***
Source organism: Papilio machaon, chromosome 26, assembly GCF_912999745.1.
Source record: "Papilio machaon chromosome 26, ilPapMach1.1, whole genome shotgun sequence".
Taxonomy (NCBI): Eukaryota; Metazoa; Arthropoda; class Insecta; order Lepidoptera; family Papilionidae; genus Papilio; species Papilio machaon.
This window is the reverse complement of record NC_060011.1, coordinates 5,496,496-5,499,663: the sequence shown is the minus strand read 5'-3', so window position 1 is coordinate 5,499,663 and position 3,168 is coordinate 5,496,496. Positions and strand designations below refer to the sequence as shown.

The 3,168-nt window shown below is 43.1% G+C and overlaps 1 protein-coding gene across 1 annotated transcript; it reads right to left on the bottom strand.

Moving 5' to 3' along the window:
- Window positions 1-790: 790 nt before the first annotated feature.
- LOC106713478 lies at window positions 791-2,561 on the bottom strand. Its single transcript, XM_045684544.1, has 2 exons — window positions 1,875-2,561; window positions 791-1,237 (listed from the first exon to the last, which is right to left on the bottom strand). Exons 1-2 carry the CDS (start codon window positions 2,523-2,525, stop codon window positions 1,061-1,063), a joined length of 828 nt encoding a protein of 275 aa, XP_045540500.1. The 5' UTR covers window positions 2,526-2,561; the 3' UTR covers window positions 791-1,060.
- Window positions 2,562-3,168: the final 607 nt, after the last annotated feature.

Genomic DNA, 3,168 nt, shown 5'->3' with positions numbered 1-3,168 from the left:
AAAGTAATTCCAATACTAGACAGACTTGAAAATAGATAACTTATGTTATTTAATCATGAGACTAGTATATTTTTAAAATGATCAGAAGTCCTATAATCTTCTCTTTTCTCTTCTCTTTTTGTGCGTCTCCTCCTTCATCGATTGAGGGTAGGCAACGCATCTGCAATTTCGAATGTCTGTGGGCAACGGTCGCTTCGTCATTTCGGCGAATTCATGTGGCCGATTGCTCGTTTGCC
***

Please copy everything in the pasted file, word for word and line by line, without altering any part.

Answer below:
Source organism: Papilio machaon, chromosome 26, assembly GCF_912999745.1.
Source record: "Papilio machaon chromosome 26, ilPapMach1.1, whole genome shotgun sequence".
Taxonomy (NCBI): Eukaryota; Metazoa; Arthropoda; class Insecta; order Lepidoptera; family Papilionidae; genus Papilio; species Papilio machaon.
This window is the reverse complement of record NC_060011.1, coordinates 5,496,496-5,499,663: the sequence shown is the minus strand read 5'-3', so window position 1 is coordinate 5,499,663 and position 3,168 is coordinate 5,496,496. Positions and strand designations below refer to the sequence as shown.

The 3,168-nt window shown below is 43.1% G+C and overlaps 1 protein-coding gene across 1 annotated transcript; it reads right to left on the bottom strand.

Moving 5' to 3' along the window:
- Window positions 1-790: 790 nt before the first annotated feature.
- LOC106713478 lies at window positions 791-2,561 on the bottom strand. Its single transcript, XM_045684544.1, has 2 exons — window positions 1,875-2,561; window positions 791-1,237 (listed from the first exon to the last, which is right to left on the bottom strand). Exons 1-2 carry the CDS (start codon window positions 2,523-2,525, stop codon window positions 1,061-1,063), a joined length of 828 nt encoding a protein of 275 aa, XP_045540500.1. The 5' UTR covers window positions 2,526-2,561; the 3' UTR covers window positions 791-1,060.
- Window positions 2,562-3,168: the final 607 nt, after the last annotated feature.

Genomic DNA, 3,168 nt, shown 5'->3' with positions numbered 1-3,168 from the left:
AAAGTAATTCCAATACTAGACAGACTTGAAAATAGATAACTTATGTTATTTAATCATGAGACTAGTATATTTTTAAAATGATCAGAAGTCCTATAATCTTCTCTTTTCTCTTCTCTTTTTGTGCGTCTCCTCCTTCATCGATTGAGGGTAGGCAACGCATCTGCAATTTCGAATGTCTGTGGGCAACGGTCGCTTCGTCATTTCGGCGAATTCATGTGGCCGATTGCTCGTTTGCC